69 New Trees and Safer Streets in Columbia City

As part of our Safe Routes to School program here in SDOT, and in partnership with our Urban Forestry team, Columbia City now has 69 new beautiful trees along 42nd Avenue South between South Orcas and South Graham streets. The project is in direct response to what community members shared–concerns about cars speeding through the neighborhood to avoid back-ups on the nearby arterial and blowing past yield signs. This corridor is flanked by two schools: St. Edward School and Aki Kurose Middle School. With school children walking in the area and the neighborhood looking to reclaim its street, the following changes were made:

  • At the 42nd Avenue South and South Meade Street school crosswalk we replaced yield signs with stop signs
  • On the east side of 42nd Avenue South from South Orcas to South Meade streets we removed restrictions on parking
  • Next to St. Edward School we replaced a concrete planting strip with grass and 9 new trees (while removing three struggling trees)
  • Along 42nd Avenue South from South Orcas to South Graham streets we planted nearly 70 new street trees

 

The stop signs help clarify traffic rules through the intersection with the school crosswalk, and removing parking restrictions helps decrease speeds as drivers tend to go slower on narrower pathways. Street trees have also been shown to slow traffic speeds, so they are a pedestrian safety priority. The new grass planter strip helps provide a pleasant buffer between pedestrians and motor vehicles.

 

On 42nd Avenue South looking north toward South Orcas Street, at St. Edward School – BEFORE

 

On 42nd Ave S looking north toward S Orcas St., at St. Edward School - AFTER

On 42nd Avenue South looking north toward South Orcas Street, at St. Edward School – AFTER

 

 

The great news when SDOT’s Urban Forestry crew inspected the area is that much of it had 10-12 foot planter strips; yet, trees hadn’t been planted due to the proximity of overhead and underground utilities. That was solved with a specific planting plan: smaller but hearty blooming starlight dogwoods (see picture below) near utilities – east side of 42nd Avenue South from South Juneau to South Graham streets – and larger more majestic emerald sunshine elms (named for brilliant yellow fall color of leaves) where there were no restrictions in tree size – west side of 42nd Avenue South from South Orcas to South Graham streets and east side of 42nd Avenue South from South Orcas to South Juneau streets. Both tree species are newly developed disease and pest resistant hybrids of their well-known natives.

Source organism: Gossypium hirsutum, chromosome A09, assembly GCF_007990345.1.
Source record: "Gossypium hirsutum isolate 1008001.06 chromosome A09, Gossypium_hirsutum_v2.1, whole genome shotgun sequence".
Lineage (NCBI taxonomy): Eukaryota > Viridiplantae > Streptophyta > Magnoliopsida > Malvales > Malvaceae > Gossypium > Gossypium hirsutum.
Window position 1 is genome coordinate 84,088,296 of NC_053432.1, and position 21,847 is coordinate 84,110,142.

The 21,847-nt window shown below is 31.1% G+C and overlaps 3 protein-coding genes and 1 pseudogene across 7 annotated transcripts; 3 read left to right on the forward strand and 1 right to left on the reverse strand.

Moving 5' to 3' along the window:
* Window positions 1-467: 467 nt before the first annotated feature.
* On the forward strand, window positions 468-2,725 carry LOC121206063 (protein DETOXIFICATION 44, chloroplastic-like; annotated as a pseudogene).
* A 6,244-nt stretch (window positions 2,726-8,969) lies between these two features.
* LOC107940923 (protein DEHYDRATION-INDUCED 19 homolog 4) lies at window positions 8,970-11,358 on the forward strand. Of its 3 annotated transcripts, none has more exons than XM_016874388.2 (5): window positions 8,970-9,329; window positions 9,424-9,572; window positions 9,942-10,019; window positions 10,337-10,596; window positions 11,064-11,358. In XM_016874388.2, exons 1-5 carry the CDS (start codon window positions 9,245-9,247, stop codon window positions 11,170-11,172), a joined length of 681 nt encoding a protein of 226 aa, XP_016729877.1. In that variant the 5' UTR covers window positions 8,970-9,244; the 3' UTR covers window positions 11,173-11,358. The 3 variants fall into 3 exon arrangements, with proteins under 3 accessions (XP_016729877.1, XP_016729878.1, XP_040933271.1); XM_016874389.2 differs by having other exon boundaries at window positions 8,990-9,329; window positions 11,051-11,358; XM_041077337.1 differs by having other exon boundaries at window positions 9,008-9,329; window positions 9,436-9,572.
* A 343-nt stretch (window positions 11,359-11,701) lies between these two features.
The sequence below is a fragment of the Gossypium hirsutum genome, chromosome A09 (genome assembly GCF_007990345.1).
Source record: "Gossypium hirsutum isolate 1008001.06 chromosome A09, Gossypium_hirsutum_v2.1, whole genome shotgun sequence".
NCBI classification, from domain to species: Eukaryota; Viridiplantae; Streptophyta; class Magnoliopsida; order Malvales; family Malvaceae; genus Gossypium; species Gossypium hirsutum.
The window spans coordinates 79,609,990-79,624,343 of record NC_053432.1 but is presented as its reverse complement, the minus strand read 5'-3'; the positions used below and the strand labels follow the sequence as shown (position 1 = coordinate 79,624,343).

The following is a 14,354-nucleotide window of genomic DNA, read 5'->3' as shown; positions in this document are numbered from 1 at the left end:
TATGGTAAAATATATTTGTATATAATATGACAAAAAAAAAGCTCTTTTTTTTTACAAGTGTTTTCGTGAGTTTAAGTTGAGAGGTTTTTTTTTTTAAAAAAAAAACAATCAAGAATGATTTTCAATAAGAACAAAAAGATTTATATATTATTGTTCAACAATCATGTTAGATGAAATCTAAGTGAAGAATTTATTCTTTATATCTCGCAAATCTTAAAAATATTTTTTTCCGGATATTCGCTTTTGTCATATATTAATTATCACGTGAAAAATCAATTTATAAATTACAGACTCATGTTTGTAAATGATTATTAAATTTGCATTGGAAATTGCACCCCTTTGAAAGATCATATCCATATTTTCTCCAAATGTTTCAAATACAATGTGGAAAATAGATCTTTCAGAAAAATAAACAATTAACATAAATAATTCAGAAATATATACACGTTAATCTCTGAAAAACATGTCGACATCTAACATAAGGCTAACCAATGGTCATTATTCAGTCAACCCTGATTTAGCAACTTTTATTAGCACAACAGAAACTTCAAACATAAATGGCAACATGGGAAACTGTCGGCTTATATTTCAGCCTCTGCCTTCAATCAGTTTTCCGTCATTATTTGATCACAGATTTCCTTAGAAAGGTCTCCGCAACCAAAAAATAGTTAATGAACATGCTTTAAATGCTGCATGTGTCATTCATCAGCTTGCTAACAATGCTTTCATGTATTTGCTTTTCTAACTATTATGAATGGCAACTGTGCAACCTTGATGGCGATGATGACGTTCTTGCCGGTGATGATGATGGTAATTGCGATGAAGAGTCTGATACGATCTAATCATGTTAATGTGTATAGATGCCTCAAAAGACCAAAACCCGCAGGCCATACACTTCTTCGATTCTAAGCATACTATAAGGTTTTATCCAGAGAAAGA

Starlight Dogwood Tree Blooms

Starlight Dogwood Tree Blooms

Before the project, we notified neighbors along the corridor and gave them contact information to express any concerns. The project manager also reached out to St. Edward School to ask if the concrete planting strips were used or needed for parking access or student drop-offs. The school was happy to have the 3-for-1 tree replacement along their block, exceeding the City’s 2-for-1 standard, and the more welcoming environment. They even agreed to maintain the new grass surrounding the new SDOT-managed street trees along the block.

 

For all 69 new trees SDOT purchased and planted, our Urban Forestry tree crews will provide water the first few years to help them get established, and maintain them for the lifetime of the trees. It all makes for a safer, healthier and more enjoyable neighborhood experience.

 

P.S. Thanks to Seattle Conservation Corps for their help – especially with concrete removal – and for bringing a great attitude!